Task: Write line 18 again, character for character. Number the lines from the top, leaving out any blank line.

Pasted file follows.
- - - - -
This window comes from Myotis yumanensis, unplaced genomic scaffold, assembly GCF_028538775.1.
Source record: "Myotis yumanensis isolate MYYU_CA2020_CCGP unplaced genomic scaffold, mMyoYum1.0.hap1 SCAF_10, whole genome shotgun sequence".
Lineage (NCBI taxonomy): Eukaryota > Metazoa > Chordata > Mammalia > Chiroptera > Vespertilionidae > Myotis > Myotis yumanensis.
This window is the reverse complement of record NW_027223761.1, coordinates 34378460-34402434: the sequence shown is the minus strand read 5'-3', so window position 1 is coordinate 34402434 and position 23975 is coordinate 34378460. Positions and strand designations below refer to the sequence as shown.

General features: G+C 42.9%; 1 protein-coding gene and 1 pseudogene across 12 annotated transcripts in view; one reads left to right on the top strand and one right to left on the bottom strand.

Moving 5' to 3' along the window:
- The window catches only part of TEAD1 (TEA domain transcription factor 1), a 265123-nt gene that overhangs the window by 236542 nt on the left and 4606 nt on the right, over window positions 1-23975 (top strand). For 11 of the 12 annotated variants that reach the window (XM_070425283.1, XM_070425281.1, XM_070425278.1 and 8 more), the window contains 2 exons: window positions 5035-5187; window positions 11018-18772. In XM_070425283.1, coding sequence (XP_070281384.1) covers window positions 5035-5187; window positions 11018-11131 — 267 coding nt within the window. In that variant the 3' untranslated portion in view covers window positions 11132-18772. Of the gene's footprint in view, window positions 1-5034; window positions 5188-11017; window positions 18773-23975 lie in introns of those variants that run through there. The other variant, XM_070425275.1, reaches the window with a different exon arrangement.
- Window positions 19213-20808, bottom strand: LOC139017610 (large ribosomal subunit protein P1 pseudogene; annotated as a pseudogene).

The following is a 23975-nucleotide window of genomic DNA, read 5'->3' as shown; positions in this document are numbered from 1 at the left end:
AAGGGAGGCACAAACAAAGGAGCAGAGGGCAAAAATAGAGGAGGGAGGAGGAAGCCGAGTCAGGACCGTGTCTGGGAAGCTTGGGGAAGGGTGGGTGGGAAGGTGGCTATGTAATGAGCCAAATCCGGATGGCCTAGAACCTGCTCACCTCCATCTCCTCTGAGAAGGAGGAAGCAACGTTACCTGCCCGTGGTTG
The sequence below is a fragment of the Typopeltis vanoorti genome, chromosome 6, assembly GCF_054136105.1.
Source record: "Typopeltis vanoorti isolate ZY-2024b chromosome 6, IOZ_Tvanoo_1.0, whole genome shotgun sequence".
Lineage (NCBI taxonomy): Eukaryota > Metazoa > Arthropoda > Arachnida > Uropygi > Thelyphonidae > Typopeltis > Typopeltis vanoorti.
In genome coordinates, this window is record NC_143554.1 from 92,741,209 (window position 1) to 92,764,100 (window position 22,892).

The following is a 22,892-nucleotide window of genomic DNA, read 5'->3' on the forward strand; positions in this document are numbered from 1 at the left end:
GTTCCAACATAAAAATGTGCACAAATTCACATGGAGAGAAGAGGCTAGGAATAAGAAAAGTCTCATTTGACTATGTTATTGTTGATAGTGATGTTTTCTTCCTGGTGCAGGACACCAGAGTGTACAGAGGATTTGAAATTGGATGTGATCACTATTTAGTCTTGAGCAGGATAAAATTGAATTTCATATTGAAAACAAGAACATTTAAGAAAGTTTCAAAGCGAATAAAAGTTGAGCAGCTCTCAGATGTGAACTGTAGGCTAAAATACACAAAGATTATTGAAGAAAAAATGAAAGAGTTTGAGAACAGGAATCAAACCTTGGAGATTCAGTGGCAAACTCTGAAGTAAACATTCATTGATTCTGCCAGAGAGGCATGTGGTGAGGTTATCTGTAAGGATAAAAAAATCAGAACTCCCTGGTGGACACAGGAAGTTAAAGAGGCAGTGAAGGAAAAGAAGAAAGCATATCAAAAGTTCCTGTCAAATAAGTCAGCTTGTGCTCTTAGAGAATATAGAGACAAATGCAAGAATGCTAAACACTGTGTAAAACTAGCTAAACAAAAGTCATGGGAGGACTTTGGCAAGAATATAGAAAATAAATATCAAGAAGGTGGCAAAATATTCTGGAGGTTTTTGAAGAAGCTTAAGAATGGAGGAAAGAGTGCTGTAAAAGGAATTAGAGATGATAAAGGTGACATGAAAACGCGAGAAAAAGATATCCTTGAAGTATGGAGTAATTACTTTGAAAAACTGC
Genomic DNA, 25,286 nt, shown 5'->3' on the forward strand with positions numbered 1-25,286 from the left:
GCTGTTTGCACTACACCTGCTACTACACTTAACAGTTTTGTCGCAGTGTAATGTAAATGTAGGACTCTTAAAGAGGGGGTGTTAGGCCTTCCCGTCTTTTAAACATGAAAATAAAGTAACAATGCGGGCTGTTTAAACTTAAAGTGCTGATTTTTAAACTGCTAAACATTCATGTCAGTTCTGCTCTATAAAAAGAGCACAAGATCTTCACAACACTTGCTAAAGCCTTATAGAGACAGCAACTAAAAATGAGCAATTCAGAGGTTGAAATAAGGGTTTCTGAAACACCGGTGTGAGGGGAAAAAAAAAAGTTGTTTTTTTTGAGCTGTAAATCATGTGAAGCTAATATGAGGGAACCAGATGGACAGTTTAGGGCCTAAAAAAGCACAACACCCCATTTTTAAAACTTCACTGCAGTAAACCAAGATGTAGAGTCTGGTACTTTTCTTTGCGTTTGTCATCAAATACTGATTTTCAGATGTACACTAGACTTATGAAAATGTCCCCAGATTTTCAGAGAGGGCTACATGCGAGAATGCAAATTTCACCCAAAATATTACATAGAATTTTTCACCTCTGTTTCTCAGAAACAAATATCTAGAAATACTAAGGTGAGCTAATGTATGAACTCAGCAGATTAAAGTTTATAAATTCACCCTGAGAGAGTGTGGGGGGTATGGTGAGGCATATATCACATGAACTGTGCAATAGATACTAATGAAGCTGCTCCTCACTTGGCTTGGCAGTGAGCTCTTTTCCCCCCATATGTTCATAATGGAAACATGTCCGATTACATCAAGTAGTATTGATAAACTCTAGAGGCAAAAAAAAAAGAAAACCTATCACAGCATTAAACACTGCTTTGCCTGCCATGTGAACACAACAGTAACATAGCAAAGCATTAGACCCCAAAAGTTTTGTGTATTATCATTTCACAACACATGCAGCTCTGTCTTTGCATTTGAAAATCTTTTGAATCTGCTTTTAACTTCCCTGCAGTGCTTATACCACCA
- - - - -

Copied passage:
GCTGTTTGCACTACACCTGCTACTACACTTAACAGTTTTGTCGCAGTGTAATGTAAATGTAGGACTCTTAAAGAGGGGGTGTTAGGCCTTCCCGTCTTTTAAACATGAAAATAAAGTAACAATGCGGGCTGTTTAAACTTAAAGTGCTGATTTTTAAACTGCTAAACATTCATGTCAGTTCTGCTCTATAAAAAGAGCACAAGATCTTCACAACACTTGCTAAAGCCTTATAGAGACAGCAACTAAAAATGAGCAATTCAGAGGTTGAAATAAGGGTTTCTGAAACACCGGTGTGAGGGGAAAAAAAAAAGTTGTTTTTTTTGAGCTGTAAATCATGTGAAGCTAATATGAGGGAACCAGATGGACAGTTTAGGGCCTAAAAAAGCACAACACCCCATTTTTAAAACTTCACTGCAGTAAACCAAGATGTAGAGTCTGGTACTTTTCTTTGCGTTTGTCATCAAATACTGATTTTCAGATGTACACTAGACTTATGAAAATGTCCCCAGATTTTCAGAGAGGGCTACATGCGAGAATGCAAATTTCACCCAAAATATTACATAGAATTTTTCACCTCTGTTTCTCAGAAACAAATATCTAGAAATACTAAGGTGAGCTAATGTATGAACTCAGCAGATTAAAGTTTATAAATTCACCCTGAGAGAGTGTGGGGGGTATGGTGAGGCATATATCACATGAACTGTGCAATAGATACTAATGAAGCTGCTCCTCACTTGGCTTGGCAGTGAGCTCTTTTCCCCCCATATGTTCATAATGGAAACATGTCCGATTACATCAAGTAGTATTGATAAACTCTAGAGGCAAAAAAAAAAGAAAACCTATCACAGCATTAAACACTGCTTTGCCTGCCATGTGAACACAACAGTAACATAGCAAAGCATTAGACCCCAAAAGTTTTGTGTATTATCATTTCACAACACATGCAGCTCTGTCTTTGCATTTGAAAATCTTTTGAATCTGCTTTTAACTTCCCTGCAGTGCTTATACCACCA